To find out who really owns Maryland Cup, look past th company's sprawling factory in Owings Mills. And look past its nominal corporate parent, Sweetheart Holdings, whose headquarters is an eight-person office (including secretaries) in Stamford, Conn.
Instead, look to Manhattan, to a steel-and-glass office tower on the western edge of Rockefeller Center. That's the headquarters of Morgan Stanley & Co., a publicly traded international investment firm.
Morgan Stanley, which made millions as an adviser on mergers and other deals involving Maryland Cup, has moved far beyond that role. Today, Morgan Stanley counts the cup maker as part of a huge portfolio quietly assembled over the past decade.
Since the mid-1980s, amid the boom in leveraged buyouts, Morgan Stanley has acquired major interests in companies with assets estimated at $25 billion -- a scope exceeded only by the largest and best-known U.S. corporations. These holdings, which are constantly shuffled, have spanned the corporate spectrum, from textiles (Burlington Industries) to packaging (Owens Illinois) to consumer products (Waterford Wedgewood). Until recently, Morgan Stanley even had a major interest in the Seattle Mariners baseball team.
Its relationship to Sweetheart is complicated. Morgan Stanley directly owns 14 percent of the cup maker. An affiliated Morgan Stanley investment group owns an additional 22.4 percent, and Sweetheart executives whom Morgan Stanley appointed hold 13.7 percent. That's a total of 50.1 percent. Morgan Stanley and its affiliated investment group also control about three-quarters of Fort Howard Co., which, in turn, owns nearly half of Sweetheart.
The result: Morgan Stanley has direct and indirect influence over almost 90 percent of Sweetheart, which is technically a private, independent company.
That relationship began a decade ago -- and has provided a stream of fee-generating deals, according to Securities and Exchange Commission filings.
From the initial Fort Howard-Maryland Cup merger in 1983, Morgan Stanley reaped $2.6 million. Three years later, Morgan Stanley earned an additional $2.6 million for advising Fort Howard to combine Maryland Cup with another cup maker, Lily-Tulip.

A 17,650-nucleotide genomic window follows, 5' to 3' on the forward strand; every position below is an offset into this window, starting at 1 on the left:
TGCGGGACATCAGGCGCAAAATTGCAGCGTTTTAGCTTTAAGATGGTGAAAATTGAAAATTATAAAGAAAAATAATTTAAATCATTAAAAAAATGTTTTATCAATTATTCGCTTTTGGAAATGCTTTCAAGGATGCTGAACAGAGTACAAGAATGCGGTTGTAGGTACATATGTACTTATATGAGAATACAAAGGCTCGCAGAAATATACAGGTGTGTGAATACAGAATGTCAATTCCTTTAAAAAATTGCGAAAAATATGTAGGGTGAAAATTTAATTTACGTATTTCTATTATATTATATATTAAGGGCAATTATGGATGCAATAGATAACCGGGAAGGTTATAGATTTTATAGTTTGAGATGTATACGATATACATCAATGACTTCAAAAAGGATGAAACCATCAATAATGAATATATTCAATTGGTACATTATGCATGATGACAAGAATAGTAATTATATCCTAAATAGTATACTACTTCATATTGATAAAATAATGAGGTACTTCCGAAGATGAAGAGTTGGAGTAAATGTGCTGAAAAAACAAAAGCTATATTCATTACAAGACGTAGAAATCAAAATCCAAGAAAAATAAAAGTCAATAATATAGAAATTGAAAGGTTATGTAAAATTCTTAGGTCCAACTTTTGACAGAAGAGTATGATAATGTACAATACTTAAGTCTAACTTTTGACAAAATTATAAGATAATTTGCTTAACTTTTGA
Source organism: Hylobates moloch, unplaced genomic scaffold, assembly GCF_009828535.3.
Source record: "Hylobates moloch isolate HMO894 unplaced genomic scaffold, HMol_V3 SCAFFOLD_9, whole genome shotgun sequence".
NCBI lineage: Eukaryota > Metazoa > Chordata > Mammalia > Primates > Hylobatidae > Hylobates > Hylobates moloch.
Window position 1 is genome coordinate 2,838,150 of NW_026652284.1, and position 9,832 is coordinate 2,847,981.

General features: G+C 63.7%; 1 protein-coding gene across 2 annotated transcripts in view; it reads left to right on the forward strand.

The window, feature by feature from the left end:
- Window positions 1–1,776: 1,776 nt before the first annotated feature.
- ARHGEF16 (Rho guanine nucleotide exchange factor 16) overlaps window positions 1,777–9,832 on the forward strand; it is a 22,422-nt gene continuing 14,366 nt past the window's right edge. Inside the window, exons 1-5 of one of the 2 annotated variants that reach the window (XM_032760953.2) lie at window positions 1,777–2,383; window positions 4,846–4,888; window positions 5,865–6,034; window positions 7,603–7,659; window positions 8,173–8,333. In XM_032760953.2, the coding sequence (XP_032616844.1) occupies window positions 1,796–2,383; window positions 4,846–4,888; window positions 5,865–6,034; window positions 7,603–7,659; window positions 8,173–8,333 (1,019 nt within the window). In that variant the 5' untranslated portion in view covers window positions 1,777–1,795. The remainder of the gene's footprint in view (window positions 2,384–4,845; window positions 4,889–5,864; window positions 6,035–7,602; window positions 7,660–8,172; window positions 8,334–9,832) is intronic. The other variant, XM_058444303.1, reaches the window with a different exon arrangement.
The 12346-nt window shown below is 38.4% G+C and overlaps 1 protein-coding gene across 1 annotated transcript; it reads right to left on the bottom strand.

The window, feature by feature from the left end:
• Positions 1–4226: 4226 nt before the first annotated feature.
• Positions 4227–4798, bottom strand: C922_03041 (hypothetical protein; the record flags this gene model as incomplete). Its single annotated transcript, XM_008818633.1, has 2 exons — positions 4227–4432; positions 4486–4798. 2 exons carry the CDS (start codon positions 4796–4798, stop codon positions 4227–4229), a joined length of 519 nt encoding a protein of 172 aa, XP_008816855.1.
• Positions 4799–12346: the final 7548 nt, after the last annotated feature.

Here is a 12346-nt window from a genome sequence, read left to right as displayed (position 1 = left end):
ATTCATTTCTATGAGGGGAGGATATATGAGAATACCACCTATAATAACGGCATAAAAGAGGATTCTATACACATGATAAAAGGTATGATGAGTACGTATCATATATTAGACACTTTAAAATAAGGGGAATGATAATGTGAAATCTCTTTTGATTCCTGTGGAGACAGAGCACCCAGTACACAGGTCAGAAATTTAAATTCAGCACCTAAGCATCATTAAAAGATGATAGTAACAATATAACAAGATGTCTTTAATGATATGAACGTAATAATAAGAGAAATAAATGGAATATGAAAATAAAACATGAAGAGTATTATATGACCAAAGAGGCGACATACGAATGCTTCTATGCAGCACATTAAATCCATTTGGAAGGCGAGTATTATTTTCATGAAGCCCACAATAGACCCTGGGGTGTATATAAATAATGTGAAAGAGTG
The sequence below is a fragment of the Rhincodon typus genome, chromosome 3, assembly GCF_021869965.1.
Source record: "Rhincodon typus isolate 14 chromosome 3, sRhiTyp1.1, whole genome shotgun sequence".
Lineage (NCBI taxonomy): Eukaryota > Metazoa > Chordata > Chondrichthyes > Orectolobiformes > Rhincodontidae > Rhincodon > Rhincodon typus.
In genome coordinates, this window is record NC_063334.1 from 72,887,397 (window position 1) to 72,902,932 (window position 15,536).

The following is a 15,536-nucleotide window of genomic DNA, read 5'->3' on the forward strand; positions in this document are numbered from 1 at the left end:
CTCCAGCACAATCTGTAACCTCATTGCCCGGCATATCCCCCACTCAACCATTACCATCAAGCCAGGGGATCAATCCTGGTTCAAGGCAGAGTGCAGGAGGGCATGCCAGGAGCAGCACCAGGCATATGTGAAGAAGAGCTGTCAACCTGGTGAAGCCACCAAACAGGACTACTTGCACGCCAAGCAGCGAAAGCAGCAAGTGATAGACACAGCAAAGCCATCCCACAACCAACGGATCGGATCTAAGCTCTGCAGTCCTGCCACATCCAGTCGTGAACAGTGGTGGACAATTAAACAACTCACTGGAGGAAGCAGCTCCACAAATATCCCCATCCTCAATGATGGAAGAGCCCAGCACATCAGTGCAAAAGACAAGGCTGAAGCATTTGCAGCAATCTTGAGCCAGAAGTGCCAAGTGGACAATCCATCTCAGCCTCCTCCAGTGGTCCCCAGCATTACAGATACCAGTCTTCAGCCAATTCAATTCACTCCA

In 1988, Morgan Stanley and affiliated investors acquired Fort Howard in a $3.9 billion leveraged buyout -- and the fees were grand. For organizing the deal, Morgan Stanley collected $40 million. Other perks included a $1 million-a-year, five-year contract for financial advice and underwriting fees for Fort Howard securities.
Morgan Stanley's perspective on the cup business changed as soon as it took charge. Shortly after the buyout of Fort Howard, Morgan Stanley split off the cup operations. It named the new company Sweetheart Holdings, after the brand name that Maryland Cup made famous.
Today, operational control of Sweetheart is a commuter ride away from Morgan Stanley, at the Connecticut office of Sweetheart's top executives, D. Greg Horrigan and R. Philip Silver. The two keep a low profile, operating out of an anonymous office building.
Appearances, however, can be deceiving. With help from Morgan Stanley, the two have assembled an industrial empire in just five years.
Besides Sweetheart, they oversee Silgan Corp., created from former subsidiaries of Nestle, Monsanto, Dial and other companies. It is one of the nation's largest producers of metal and steel containers. If you buy pet food, peanut butter or salad dressing in a supermarket -- or soda at a fast-food chain -- it probably comes from a company they run.
Combined Sweetheart/Silgan sales approach $1.5 billion, about the midpoint among the Fortune 500.
Not too long ago, Mr. Silver and Mr. Horrigan were senior $H executives of Continental Can Co., a major packaging company based in Stamford. That company, like Fort Howard, was acquired during the 1980s and was reconfigured, leaving the two executives victims of the change. They responded by joining the trend.
"We wanted to be in control, where it wouldn't be jerked away," said the 48-year-old Mr. Silver, adding that further moves may be forthcoming. "We are not ready to play golf and fish."